DNA microarrays. World-wide consortia are rapidly generating the complete zebrafishnucleotide sequences of the genomes (entire DNA content) of a wide variety of organisms, including a large number of eubacteria and archaebacteria, budding yeast (S. cerevisiae), several plant species, nematodes (C. elegans), fruit flies (D. melanogaster), mice, and humans. Concomitant with these genome sequencing efforts, investigators are also attempting to determine which sets of genes, out of the entire repertoire in an organism, are expressed under what conditions, in which tissues, at what stage in development, and in response to what internal or external cues. This latter information the "expressed genome" of an organism has opened up entirely new ways of addressing and understanding basic biological processes. The methodology for assessing the expressed genes in an organism or cell is based on using glass slides onto which DNAs corresponding to all of the genes in a organism are arrayed in an addressable pattern. These DNA microarrays Ð also referred to as "gene chips" are then probed with mRNA isolated from the cells or tissues of interest. In this way, a global picture of which genes are expressed, and which are not, under any circumstance can be obtained. With currently available technology, it is now possible to monitor simultaneously the expression of all of the recognizable genes in yeast (6,307), fruit flies (~14,200), worms (~19,100) and even mice and humans (~35-50,000). The ability to perform such analyses en masse provides the ability to characterize biological and pathological processes at unprecedented levels of detail. At the same time, this field is still in its infancy with regard to optimizing and refining both the technology for producing and querying microarrays and the computer-based methods for analyzing and extracting biological meaning from such massive amounts of data.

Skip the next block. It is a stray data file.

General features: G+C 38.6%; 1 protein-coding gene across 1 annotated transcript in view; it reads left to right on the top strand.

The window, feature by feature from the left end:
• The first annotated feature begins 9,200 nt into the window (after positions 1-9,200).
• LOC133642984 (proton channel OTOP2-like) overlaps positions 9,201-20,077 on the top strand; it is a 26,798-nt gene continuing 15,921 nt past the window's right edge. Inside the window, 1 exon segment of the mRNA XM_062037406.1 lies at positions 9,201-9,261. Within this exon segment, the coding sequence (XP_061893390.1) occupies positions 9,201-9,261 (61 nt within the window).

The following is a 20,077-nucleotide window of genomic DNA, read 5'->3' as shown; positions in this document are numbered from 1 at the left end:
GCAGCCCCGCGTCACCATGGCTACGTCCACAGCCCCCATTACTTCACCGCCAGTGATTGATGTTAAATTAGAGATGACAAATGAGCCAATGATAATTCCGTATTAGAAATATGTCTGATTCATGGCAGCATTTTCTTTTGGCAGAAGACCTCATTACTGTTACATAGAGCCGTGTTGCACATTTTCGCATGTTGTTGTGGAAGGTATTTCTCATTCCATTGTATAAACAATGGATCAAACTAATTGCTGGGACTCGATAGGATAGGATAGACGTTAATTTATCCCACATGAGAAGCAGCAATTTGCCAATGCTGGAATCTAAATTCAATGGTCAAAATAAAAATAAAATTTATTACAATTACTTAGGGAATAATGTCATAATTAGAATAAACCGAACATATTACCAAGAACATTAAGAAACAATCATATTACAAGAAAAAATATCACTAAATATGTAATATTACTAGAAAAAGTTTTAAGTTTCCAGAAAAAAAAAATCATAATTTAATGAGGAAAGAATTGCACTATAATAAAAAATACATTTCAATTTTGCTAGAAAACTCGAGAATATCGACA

We have established in our laboratory the full capabilities for carrying out DNA microarray analysis of gene expression. These techniques allow the analysis of mRNA expression from tens of thousands of genes at a time. To date, we have created high density cDNA microarrays from the mouse and the zebrafish. We are using these microarrays as tools to investigate patterns of developmentally-regulated and spatially-restricted patterns of gene expression in the vertebrate central nervous system, as well as more generally during development. We have also generated DNA microarrays containing all identified open reading frames in the worm and are using these microarrays as tools for monitoring gene expression in this model genetic organism. In collaboration with Terry Speed's group (UC Berkeley Department of Statistics, we are also working to develop improved methods for DNA microarray experimental design and statistical analysis.